The opinion of the court was delivered by: Susan Oki Mollway Chief United States District Judge
ORDER GRANTING DEFENDANTS' MOTION FOR PARTIAL DISMISSAL OF THIRD AMENDED COMPLAINT
On January 17, 2011, Plaintiffs Sergeant Shermon Dean Dowkin, Officer Federico Delgadillo Martinez, Jr., and Officer Cassandra Bennett-Bagorio of the Honolulu Police Department ("HPD") filed their Third Amended Complaint. Third Amended Compl. for Compensatory, Statutory, and Punitive Damages ("TAC"), ECF No. 221. Plaintiffs allege, among other things, race and sex discrimination. Defendants seek dismissal of portions of the TAC pursuant to Rule 12(b)(6) of the Federal Rules of Civil Procedure. The court partially grants the motion.
II. FACTUAL AND PROCEDURAL BACKGROUND.
The parties are familiar with the background of this case, and this court has set forth the underlying allegations in previous orders. See Order Partially Granting and Partially Denying Defendants' Motion for Partial Dismissal Of First Amended Complaint ("FAC Order"), Nov. 30, 2010, ECF No. 43; Order Partially Granting and Partially Denying Defendants' Motion for Dismissal of Second Amended Complaint ("SAC Order"), Sept. 2, 2011, ECF No. 167. The court includes here only the background facts relevant to this motion.
Sergeant Shermon Dean Dowkin ("Dowkin"), Officer Federico Delgadillo Martinez, Jr. ("Delgadillo"), and Officer Cassandra Bennett-Bagorio ("Bennett-Bagorio") were and are still employed by HPD. TAC ¶¶ 5-8. Dowkin and Delgadillo are males who serve in HPD's Regional Patrol Bureau District 4, First Watch. Id. In the First Watch of District 4, Dowkin is alleged to be the only African-American supervisor and Delgadillo is alleged to be the only Mexican-American officer. Id. ¶ 5. Bennett-Bagorio is a Caucasian female. Id. ¶ 8.
From November 2003 to August 2008, Dowkin supervised a Traffic Enforcement Team, also known as the Driving Under the Influence Team ("DUI Team"). Id. ¶ 58. Delgadillo was a member of the DUI Team. Id. The DUI Team was responsible for enforcing traffic laws on the Windward Side of Oahu during the First Watch hours of 10:00 p.m. to 7:00 a.m. Id. Plaintiffs allege that the DUI Team makes more stops than other patrol officers on a nightly basis. Id. ¶ 59.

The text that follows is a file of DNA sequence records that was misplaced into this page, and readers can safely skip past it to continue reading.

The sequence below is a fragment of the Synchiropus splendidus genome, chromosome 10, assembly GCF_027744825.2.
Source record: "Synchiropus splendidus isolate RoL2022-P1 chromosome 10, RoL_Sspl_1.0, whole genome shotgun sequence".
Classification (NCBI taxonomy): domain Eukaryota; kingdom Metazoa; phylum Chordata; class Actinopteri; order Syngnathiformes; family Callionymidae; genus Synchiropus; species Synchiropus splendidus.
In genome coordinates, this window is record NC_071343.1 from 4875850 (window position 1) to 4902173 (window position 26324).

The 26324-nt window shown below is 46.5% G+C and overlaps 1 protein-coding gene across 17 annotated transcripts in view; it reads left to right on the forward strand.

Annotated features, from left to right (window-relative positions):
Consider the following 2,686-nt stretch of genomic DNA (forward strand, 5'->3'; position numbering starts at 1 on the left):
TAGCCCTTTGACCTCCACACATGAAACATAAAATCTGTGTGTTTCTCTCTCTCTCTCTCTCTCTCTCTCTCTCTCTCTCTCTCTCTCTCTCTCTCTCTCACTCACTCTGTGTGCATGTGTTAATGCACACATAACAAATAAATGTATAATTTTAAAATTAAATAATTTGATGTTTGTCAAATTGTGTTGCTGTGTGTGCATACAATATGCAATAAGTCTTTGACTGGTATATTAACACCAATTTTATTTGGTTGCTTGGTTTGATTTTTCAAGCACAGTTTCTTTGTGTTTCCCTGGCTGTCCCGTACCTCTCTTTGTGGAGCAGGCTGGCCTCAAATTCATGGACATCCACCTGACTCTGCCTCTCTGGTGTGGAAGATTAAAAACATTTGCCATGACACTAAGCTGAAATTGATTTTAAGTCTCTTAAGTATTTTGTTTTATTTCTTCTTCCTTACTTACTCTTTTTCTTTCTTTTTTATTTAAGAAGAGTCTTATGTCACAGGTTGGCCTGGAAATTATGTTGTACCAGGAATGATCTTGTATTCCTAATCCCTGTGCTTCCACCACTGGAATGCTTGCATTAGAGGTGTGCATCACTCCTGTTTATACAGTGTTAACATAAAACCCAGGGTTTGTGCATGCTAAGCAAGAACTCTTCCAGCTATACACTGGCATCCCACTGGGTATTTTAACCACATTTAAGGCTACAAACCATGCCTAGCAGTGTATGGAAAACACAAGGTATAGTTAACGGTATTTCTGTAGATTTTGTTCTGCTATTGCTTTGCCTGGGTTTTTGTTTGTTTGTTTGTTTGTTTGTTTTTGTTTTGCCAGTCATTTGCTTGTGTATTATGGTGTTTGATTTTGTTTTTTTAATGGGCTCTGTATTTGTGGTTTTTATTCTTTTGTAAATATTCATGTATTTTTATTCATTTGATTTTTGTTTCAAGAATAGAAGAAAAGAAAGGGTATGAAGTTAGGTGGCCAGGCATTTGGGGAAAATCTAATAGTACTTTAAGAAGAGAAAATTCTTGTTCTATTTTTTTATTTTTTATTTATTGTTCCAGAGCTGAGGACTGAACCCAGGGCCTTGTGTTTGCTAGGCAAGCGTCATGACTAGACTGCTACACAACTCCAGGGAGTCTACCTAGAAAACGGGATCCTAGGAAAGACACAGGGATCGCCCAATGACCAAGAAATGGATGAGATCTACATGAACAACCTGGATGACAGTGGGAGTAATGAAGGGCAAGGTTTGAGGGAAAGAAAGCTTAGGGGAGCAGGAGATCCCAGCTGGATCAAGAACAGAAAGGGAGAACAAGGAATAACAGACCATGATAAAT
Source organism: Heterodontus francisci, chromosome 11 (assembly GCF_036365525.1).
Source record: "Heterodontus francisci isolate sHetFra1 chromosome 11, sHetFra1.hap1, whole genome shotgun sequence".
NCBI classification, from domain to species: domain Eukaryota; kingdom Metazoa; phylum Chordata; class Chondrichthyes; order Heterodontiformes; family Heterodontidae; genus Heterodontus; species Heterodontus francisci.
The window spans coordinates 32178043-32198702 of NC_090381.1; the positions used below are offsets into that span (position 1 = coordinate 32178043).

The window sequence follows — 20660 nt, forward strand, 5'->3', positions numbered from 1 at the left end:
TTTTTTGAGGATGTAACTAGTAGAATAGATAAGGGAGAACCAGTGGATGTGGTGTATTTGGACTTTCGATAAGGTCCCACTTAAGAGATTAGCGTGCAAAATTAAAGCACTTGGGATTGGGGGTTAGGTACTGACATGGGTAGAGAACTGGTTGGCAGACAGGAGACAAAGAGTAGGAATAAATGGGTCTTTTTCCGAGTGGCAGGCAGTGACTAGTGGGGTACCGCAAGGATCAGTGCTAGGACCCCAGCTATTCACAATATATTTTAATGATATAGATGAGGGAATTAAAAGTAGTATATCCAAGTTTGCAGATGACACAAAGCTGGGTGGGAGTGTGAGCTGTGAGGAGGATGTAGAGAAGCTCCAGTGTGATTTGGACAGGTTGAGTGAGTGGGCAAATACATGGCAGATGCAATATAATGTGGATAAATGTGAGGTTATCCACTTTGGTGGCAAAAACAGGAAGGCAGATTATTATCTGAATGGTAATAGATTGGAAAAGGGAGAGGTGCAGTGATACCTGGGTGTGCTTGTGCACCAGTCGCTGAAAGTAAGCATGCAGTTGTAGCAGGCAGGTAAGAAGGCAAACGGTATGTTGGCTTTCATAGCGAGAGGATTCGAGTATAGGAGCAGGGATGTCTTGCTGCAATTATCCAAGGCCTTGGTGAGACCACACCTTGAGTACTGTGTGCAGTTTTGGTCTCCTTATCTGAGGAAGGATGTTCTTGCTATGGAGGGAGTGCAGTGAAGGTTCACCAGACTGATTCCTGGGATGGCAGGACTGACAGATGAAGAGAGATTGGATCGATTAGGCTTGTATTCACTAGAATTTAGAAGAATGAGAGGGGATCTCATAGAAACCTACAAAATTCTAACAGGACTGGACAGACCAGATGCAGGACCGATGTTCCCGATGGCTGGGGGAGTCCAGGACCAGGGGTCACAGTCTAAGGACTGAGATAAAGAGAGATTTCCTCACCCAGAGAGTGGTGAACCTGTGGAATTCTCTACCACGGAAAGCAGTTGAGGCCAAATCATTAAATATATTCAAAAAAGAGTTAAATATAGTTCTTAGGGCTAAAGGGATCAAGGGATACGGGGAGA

Plaintiffs allege that, between 2003 and 2008, Dowkin and Delgadillo's supervisors and fellow officers conspired not to provide Dowkin and Delgadillo with protective "cover" or "backup" when Dowkin and Delgadillo made DUI and other traffic stops and arrests. See id. ¶¶ 38, 43, 51, 54, 64. Plaintiffs say that Dowkin and Delgadillo's supervisors also ordered others to refuse to provide Dowkin and Delgadillo with backup. See id.
HPD's "standard operating procedure" allegedly requires the dispatch of the nearest officer to provide backup to any officer making a stop alone at night. Id. ¶ 62. Plaintiffs allege that this requirement was "deliberately and/or recklessly disregarded by the direct orders and conspiratorial misconduct of Defendants." Id. ¶ 64. Plaintiffs say that Defendants were acting discriminatorily against Dowkin and Delgadillo because of their race. Id. ¶ 65.
Plaintiffs further allege that, after Dowkin made several written and verbal complaints to his superior officer about other officers' failure to provide backup, id. ¶ 41, Defendants retaliated against him and Delgadillo. Id. ¶ 45. Defendants allegedly permitted other officers to continue to fail to provide backup, failed to investigate Dowkin's discrimination complaint, provided "tacit approval" of the discriminatory failure to provide backup, and caused Dowkin and Delgadillo to lose their seniority status. Id. ¶¶ 45, 77.